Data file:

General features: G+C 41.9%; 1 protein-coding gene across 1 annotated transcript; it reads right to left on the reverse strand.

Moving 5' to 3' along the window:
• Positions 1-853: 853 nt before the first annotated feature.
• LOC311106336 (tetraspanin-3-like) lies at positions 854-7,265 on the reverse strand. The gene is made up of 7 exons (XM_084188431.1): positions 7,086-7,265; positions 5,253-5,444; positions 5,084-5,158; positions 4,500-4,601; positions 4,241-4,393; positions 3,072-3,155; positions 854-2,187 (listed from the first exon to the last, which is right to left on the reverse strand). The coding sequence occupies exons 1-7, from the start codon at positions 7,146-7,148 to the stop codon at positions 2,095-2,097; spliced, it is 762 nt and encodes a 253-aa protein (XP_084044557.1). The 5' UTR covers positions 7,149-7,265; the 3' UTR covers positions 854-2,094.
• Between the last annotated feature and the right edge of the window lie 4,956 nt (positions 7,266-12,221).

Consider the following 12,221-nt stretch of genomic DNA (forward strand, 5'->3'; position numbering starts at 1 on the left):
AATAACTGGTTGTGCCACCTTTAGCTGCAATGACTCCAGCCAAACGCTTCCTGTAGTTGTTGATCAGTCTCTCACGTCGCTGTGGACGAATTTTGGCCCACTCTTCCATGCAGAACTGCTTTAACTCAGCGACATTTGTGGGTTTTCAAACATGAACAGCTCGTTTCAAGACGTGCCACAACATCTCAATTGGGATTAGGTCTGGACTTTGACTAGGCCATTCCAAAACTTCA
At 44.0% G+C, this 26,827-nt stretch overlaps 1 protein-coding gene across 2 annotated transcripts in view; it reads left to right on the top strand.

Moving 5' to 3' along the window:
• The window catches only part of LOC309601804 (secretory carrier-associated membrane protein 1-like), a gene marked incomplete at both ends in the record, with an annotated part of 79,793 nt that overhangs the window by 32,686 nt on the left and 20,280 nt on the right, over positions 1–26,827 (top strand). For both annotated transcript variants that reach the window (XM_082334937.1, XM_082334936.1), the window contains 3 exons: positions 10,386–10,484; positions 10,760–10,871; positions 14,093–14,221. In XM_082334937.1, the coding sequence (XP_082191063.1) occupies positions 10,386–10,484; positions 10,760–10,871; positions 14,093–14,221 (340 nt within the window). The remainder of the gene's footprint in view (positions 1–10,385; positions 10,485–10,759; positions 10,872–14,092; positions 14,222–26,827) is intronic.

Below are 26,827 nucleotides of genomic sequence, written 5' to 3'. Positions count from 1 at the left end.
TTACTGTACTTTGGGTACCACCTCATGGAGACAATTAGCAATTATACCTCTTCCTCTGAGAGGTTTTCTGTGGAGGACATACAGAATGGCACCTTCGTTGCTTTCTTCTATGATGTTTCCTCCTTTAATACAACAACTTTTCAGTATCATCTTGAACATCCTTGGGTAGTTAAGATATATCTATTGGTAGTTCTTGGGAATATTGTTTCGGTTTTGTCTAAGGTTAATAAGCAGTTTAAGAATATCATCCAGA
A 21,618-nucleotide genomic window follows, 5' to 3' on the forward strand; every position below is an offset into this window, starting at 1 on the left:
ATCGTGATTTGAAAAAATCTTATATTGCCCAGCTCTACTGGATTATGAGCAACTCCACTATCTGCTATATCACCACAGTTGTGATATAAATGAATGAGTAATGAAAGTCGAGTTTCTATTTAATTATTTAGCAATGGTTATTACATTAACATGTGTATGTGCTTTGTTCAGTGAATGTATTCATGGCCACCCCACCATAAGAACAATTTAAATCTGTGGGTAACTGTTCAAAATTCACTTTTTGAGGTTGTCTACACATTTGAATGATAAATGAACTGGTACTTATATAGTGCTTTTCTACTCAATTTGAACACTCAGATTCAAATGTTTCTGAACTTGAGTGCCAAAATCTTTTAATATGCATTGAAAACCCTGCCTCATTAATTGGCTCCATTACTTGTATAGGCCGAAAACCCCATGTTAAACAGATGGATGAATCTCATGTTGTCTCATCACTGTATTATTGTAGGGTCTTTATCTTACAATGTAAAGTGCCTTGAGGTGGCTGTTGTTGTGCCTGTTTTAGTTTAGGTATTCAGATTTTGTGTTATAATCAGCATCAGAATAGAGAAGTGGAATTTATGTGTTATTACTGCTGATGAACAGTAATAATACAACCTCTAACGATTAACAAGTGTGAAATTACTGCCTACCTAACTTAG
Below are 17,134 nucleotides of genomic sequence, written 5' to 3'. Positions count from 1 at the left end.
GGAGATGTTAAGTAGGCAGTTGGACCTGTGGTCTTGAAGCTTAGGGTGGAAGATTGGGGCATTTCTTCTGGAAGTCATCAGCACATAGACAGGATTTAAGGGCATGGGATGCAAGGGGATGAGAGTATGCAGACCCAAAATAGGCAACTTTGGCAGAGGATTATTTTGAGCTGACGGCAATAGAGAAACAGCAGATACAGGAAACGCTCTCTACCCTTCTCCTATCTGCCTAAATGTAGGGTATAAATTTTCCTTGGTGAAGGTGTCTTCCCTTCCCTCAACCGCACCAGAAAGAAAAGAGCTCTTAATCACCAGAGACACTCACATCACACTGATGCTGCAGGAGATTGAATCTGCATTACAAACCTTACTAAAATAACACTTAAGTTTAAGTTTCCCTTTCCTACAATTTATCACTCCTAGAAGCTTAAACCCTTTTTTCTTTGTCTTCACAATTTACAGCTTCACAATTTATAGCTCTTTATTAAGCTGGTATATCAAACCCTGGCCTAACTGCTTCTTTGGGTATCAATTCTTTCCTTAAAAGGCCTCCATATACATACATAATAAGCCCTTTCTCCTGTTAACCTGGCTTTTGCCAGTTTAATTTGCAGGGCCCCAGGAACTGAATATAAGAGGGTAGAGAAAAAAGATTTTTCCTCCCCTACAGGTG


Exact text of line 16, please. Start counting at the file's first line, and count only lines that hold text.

GGAGATGTTAAGTAGGCAGTTGGACCTGTGGTCTTGAAGCTTAGGGTGGAAGATTGGGGCATTTCTTCTGGAAGTCATCAGCACATAGACAGGATTTAAGGGCATGGGATGCAAGGGGATGAGAGTATGCAGACCCAAAATAGGCAACTTTGGCAGAGGATTATTTTGAGCTGACGGCAATAGAGAAACAGCAGATACAGGAAACGCTCTCTACCCTTCTCCTATCTGCCTAAATGTAGGGTATAAATTTTCCTTGGTGAAGGTGTCTTCCCTTCCCTCAACCGCACCAGAAAGAAAAGAGCTCTTAATCACCAGAGACACTCACATCACACTGATGCTGCAGGAGATTGAATCTGCATTACAAACCTTACTAAAATAACACTTAAGTTTAAGTTTCCCTTTCCTACAATTTATCACTCCTAGAAGCTTAAACCCTTTTTTCTTTGTCTTCACAATTTACAGCTTCACAATTTATAGCTCTTTATTAAGCTGGTATATCAAACCCTGGCCTAACTGCTTCTTTGGGTATCAATTCTTTCCTTAAAAGGCCTCCATATACATACATAATAAGCCCTTTCTCCTGTTAACCTGGCTTTTGCCAGTTTAATTTGCAGGGCCCCAGGAACTGAATATAAGAGGGTAGAGAAAAAAGATTTTTCCTCCCCTACAGGTG